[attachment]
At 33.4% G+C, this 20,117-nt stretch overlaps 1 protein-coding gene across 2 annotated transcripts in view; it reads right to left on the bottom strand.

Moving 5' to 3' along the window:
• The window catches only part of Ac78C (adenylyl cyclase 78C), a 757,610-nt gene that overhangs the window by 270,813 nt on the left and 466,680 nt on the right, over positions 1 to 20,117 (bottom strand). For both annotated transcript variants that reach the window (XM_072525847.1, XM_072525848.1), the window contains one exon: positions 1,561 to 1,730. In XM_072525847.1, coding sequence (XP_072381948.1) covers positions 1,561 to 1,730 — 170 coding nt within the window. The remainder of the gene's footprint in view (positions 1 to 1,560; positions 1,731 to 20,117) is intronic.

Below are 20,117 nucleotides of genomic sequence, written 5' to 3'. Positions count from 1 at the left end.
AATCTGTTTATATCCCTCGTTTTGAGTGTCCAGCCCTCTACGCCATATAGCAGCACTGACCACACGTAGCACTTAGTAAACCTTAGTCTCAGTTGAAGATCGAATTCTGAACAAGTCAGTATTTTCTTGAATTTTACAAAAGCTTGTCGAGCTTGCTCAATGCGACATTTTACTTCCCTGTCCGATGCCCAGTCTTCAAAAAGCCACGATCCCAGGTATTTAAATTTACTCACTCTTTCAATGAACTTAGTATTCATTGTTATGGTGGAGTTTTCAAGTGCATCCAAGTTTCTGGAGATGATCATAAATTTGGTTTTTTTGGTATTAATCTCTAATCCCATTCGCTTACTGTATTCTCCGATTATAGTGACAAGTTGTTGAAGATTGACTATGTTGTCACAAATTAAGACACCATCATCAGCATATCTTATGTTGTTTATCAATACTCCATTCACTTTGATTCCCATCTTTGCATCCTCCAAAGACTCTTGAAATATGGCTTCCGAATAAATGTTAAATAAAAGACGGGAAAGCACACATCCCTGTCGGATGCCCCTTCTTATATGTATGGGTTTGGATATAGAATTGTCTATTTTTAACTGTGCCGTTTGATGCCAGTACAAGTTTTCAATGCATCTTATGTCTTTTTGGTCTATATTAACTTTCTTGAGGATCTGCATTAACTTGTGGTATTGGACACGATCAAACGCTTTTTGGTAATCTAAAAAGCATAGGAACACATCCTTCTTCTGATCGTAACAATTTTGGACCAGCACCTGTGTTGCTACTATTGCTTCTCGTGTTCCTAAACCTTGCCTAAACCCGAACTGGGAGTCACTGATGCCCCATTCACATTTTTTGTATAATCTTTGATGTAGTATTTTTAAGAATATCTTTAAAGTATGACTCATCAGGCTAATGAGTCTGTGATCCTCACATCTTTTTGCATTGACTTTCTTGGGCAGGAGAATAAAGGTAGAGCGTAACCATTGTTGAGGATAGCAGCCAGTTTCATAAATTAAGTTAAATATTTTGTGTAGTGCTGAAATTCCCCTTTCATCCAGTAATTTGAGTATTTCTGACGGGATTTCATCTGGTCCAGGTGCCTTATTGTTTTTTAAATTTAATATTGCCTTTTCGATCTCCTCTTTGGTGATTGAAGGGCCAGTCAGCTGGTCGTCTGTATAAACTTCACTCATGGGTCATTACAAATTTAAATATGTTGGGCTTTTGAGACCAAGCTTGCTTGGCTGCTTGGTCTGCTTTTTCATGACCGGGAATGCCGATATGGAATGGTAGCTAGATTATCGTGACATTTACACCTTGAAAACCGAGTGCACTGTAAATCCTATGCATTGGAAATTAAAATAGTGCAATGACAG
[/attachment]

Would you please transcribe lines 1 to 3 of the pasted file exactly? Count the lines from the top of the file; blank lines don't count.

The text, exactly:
At 33.4% G+C, this 20,117-nt stretch overlaps 1 protein-coding gene across 2 annotated transcripts in view; it reads right to left on the bottom strand.

Moving 5' to 3' along the window:
• The window catches only part of Ac78C (adenylyl cyclase 78C), a 757,610-nt gene that overhangs the window by 270,813 nt on the left and 466,680 nt on the right, over positions 1 to 20,117 (bottom strand). For both annotated transcript variants that reach the window (XM_072525847.1, XM_072525848.1), the window contains one exon: positions 1,561 to 1,730. In XM_072525847.1, coding sequence (XP_072381948.1) covers positions 1,561 to 1,730 — 170 coding nt within the window. The remainder of the gene's footprint in view (positions 1 to 1,560; positions 1,731 to 20,117) is intronic.